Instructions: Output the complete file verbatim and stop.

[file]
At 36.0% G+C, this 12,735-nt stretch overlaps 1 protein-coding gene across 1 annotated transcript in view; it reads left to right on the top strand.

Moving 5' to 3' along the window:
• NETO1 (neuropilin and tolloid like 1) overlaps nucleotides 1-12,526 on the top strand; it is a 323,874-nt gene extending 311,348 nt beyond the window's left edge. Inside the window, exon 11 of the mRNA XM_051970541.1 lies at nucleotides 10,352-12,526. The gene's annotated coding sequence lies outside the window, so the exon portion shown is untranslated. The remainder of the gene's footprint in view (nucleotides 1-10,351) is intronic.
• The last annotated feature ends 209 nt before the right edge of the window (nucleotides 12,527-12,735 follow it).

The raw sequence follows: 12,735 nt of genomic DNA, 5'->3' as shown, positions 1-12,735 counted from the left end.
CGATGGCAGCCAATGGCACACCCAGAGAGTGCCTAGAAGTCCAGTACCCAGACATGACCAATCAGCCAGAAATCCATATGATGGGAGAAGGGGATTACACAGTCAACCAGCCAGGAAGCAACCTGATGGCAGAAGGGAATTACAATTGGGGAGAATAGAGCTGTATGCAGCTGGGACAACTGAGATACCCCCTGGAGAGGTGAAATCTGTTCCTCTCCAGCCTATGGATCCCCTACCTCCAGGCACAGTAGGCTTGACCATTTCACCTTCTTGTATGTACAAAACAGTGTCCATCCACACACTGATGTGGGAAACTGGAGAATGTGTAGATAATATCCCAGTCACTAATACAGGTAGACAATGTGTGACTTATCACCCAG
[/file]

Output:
At 36.0% G+C, this 12,735-nt stretch overlaps 1 protein-coding gene across 1 annotated transcript in view; it reads left to right on the top strand.

Moving 5' to 3' along the window:
• NETO1 (neuropilin and tolloid like 1) overlaps nucleotides 1-12,526 on the top strand; it is a 323,874-nt gene extending 311,348 nt beyond the window's left edge. Inside the window, exon 11 of the mRNA XM_051970541.1 lies at nucleotides 10,352-12,526. The gene's annotated coding sequence lies outside the window, so the exon portion shown is untranslated. The remainder of the gene's footprint in view (nucleotides 1-10,351) is intronic.
• The last annotated feature ends 209 nt before the right edge of the window (nucleotides 12,527-12,735 follow it).

The raw sequence follows: 12,735 nt of genomic DNA, 5'->3' as shown, positions 1-12,735 counted from the left end.
CGATGGCAGCCAATGGCACACCCAGAGAGTGCCTAGAAGTCCAGTACCCAGACATGACCAATCAGCCAGAAATCCATATGATGGGAGAAGGGGATTACACAGTCAACCAGCCAGGAAGCAACCTGATGGCAGAAGGGAATTACAATTGGGGAGAATAGAGCTGTATGCAGCTGGGACAACTGAGATACCCCCTGGAGAGGTGAAATCTGTTCCTCTCCAGCCTATGGATCCCCTACCTCCAGGCACAGTAGGCTTGACCATTTCACCTTCTTGTATGTACAAAACAGTGTCCATCCACACACTGATGTGGGAAACTGGAGAATGTGTAGATAATATCCCAGTCACTAATACAGGTAGACAATGTGTGACTTATCACCCAG